Like many tools we use in the development and maintenance of our HDL code, lint tools (or ‘linters’) are another method we have co-opted from our software development brethren
Please don’t get me started on the “Is HDL software or hardware?” subject! It’s a means to a hardware result, so it’s hardware!
Named after the Unix utility for checking software source code, linting has become the generic term given to design verification tools that perform a static analysis of software. By using a series of rules and guidelines that reflect good coding practice, common errors that tend to lead to buggy code can be caught earlier by static analysis.
Linting is one of the most established static verification technologies. The broader concept having been originally developed at Bell Labs, to check C code in the 1970s. When these rules are violated, the lint tool flags the potential bugs within that code for review or waiver by the design engineer.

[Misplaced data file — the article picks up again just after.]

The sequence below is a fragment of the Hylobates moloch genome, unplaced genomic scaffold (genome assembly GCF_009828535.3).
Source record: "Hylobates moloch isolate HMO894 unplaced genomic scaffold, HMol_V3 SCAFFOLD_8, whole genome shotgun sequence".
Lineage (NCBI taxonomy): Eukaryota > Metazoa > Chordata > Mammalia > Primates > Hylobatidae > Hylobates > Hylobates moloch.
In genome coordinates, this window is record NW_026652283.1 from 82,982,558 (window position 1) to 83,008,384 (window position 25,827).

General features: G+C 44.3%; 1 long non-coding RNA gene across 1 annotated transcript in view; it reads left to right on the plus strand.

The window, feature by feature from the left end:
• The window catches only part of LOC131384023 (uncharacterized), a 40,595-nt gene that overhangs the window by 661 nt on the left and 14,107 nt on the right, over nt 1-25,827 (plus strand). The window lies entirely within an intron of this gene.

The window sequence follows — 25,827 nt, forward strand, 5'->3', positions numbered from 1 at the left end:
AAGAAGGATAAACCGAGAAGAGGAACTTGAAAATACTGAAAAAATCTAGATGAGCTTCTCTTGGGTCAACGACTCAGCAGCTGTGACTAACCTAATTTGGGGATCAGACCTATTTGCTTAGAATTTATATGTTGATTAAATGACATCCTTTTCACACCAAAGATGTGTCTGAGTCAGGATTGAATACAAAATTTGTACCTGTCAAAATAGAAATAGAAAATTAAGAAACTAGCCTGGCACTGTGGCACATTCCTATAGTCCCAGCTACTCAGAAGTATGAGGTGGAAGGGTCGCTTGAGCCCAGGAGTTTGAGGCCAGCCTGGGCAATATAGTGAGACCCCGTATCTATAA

In the hardware-design space, linting is typically applied to hardware description languages (HDLs) such as VHDL, Verilog and SystemVerilog, prior to simulation. It is good engineering practice to ensure that HDL code is clean before entering the increasingly lengthy synthesis and timing closure process. In this respect, lint tools are becoming more widely used to remove potential mismatches between RTL and post synthesis simulation results.
Because linters are static tools, their tests can be performed without the need for test vectors; which allows for very fast results. One criticism of such tools, is that they can be overly noisy if not setup and configured correctly. It is worth noting that the usefulness of a basic lint tool will vary depending on the language you are using. For example, if you are using a strongly typed HDL such as VHDL, the compiler will catch most issues for you. But the same cannot be said for Verilog. Take for example this section of code for a Johnson counter: